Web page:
It also reassures them that you will be there for them in case if they need help or simply aren’t happy with a product.
And quite often, if customers aren’t sure about purchasing from you, be it because they don’t trust you or have doubts if the product is for them, a clear returns policy may help them make that decision.
Taylor Stitch requires a log in with order number before displaying their return policies.
Now compare it with Hairy Baby’s long and detailed Returns page.
Which one would help you make a buying decision?
Part 2. Content You Should Be Using to Attract Customers
None of your traffic happens by itself. But just as you could use a number of marketing strategies to attract visitors, you could also use content on your site to the same effect. And here are the content types that could help you with that.
There’s plenty of stats to prove the value of blogging. For example:
- Companies that blog generate up to 67% more leads per month (source).
- 77% of B2C marketers use content marketing (source).
- 54% of B2C marketers rate blogs as the most effective tactic for driving targeted traffic to the site (source).
It therefore goes without saying, blog is a perfect tool to attract new visitors to your site. But the question is, how?
Let me illustrate the value of blog using the upcoming holiday shopping season as an example.
Soon thousands of customers will begin their search for that perfect Christmas gift. In the process, they’ll turn to Google or other search engines for suggestions. Blogging offers an opportunity to intercept those customers at a time when they’re the most likely to buy. And you can do that by posting shopping and gift guides to help them pick that perfect offering.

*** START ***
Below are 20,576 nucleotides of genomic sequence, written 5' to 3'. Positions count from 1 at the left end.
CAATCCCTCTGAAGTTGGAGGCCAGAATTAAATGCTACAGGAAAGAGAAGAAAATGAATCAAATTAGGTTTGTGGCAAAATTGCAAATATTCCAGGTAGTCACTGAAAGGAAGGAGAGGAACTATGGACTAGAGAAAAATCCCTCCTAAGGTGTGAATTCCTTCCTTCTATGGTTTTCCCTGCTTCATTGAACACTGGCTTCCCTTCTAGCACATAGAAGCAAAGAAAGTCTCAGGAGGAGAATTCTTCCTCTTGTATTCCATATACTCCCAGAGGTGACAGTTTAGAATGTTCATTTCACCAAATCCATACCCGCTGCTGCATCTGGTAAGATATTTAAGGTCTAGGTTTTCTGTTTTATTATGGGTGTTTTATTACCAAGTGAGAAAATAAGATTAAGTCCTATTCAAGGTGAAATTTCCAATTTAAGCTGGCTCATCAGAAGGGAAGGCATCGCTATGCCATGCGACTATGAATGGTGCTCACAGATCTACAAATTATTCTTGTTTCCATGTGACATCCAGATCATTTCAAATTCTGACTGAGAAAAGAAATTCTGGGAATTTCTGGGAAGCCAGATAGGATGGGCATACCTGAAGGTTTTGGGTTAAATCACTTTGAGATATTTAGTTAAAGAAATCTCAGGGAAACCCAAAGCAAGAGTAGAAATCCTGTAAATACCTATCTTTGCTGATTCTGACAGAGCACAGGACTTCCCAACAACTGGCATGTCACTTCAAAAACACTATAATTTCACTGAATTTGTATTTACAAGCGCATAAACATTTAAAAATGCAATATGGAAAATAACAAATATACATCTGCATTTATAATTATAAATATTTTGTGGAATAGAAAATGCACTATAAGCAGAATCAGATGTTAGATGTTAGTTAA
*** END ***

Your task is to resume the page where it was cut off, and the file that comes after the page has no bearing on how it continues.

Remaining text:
Zeeberry runs The Ripe, a lifestyle blog as part of their site:
Did you know that 61% of customers will read reviews before deciding to buy? (source)
Or that 77% of travelers will not book a hotel without first reading its reviews? (source)
And so, not displaying reviews on the site greatly diminishes your chances at converting a visitor. Just take a look at this graph. It shows the estimate effect of increasing the number of reviews from one to 15 will have on the number of orders across different industries (according to Bazaar Voice):
And so, allow customers to leave review and rate products. And don’t worry about negative reviews. In fact, having them might also help your conversions. According to Econslutancy, having negative reviews could increase conversions by up to 67% (source).
Dodocase features Reviews section for each of their products.
9. Social Proof
Lastly, show your customers that others have been buying or engaging with your store too.
One way to do it is by displaying the aforementioned reviews. Other, by showing other customers’ behavior.
You could also feature photos of customers using your products.
ASOS for instance asks their customers to tag photos of them wearing the company’s clothes on Instagram with #ASOSLoves hashtag.
And if the company likes a photo, they’ll repost it to their Instagram stream.
Snazaroo, a store selling face painting accessories asks their customers to send photos of their painted faces. The company then features them on the site.
One of the best ways to increase conversions is by presenting your visitors with the content they’re looking for at their current stage of the buying cycle. From information to help visitors to pick you to blog posts to attract new visitors, your store should boast with relevant and timely content.